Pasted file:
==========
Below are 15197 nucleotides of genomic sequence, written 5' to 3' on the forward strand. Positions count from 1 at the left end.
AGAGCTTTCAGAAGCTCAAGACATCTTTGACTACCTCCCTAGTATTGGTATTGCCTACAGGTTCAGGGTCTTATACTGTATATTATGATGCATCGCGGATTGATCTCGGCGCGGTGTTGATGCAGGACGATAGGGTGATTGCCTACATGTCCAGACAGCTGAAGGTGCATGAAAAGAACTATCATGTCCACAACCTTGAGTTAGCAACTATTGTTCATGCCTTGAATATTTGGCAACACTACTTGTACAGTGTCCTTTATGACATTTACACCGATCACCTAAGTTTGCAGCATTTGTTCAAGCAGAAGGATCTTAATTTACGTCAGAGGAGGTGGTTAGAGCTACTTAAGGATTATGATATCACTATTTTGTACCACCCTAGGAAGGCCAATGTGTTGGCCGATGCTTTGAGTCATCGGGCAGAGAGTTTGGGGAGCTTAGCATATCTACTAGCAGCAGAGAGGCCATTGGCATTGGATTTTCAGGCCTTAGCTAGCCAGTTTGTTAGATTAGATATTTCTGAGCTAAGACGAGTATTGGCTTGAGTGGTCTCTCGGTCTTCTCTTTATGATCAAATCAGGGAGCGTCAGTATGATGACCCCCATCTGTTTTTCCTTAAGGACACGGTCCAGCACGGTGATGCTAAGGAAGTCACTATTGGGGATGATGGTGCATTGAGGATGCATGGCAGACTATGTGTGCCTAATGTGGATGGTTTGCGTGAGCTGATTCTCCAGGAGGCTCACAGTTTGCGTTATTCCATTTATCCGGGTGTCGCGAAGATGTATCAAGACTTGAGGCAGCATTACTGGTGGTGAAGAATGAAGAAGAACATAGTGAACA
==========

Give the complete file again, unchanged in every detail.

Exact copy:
Below are 15197 nucleotides of genomic sequence, written 5' to 3' on the forward strand. Positions count from 1 at the left end.
AGAGCTTTCAGAAGCTCAAGACATCTTTGACTACCTCCCTAGTATTGGTATTGCCTACAGGTTCAGGGTCTTATACTGTATATTATGATGCATCGCGGATTGATCTCGGCGCGGTGTTGATGCAGGACGATAGGGTGATTGCCTACATGTCCAGACAGCTGAAGGTGCATGAAAAGAACTATCATGTCCACAACCTTGAGTTAGCAACTATTGTTCATGCCTTGAATATTTGGCAACACTACTTGTACAGTGTCCTTTATGACATTTACACCGATCACCTAAGTTTGCAGCATTTGTTCAAGCAGAAGGATCTTAATTTACGTCAGAGGAGGTGGTTAGAGCTACTTAAGGATTATGATATCACTATTTTGTACCACCCTAGGAAGGCCAATGTGTTGGCCGATGCTTTGAGTCATCGGGCAGAGAGTTTGGGGAGCTTAGCATATCTACTAGCAGCAGAGAGGCCATTGGCATTGGATTTTCAGGCCTTAGCTAGCCAGTTTGTTAGATTAGATATTTCTGAGCTAAGACGAGTATTGGCTTGAGTGGTCTCTCGGTCTTCTCTTTATGATCAAATCAGGGAGCGTCAGTATGATGACCCCCATCTGTTTTTCCTTAAGGACACGGTCCAGCACGGTGATGCTAAGGAAGTCACTATTGGGGATGATGGTGCATTGAGGATGCATGGCAGACTATGTGTGCCTAATGTGGATGGTTTGCGTGAGCTGATTCTCCAGGAGGCTCACAGTTTGCGTTATTCCATTTATCCGGGTGTCGCGAAGATGTATCAAGACTTGAGGCAGCATTACTGGTGGTGAAGAATGAAGAAGAACATAGTGAACA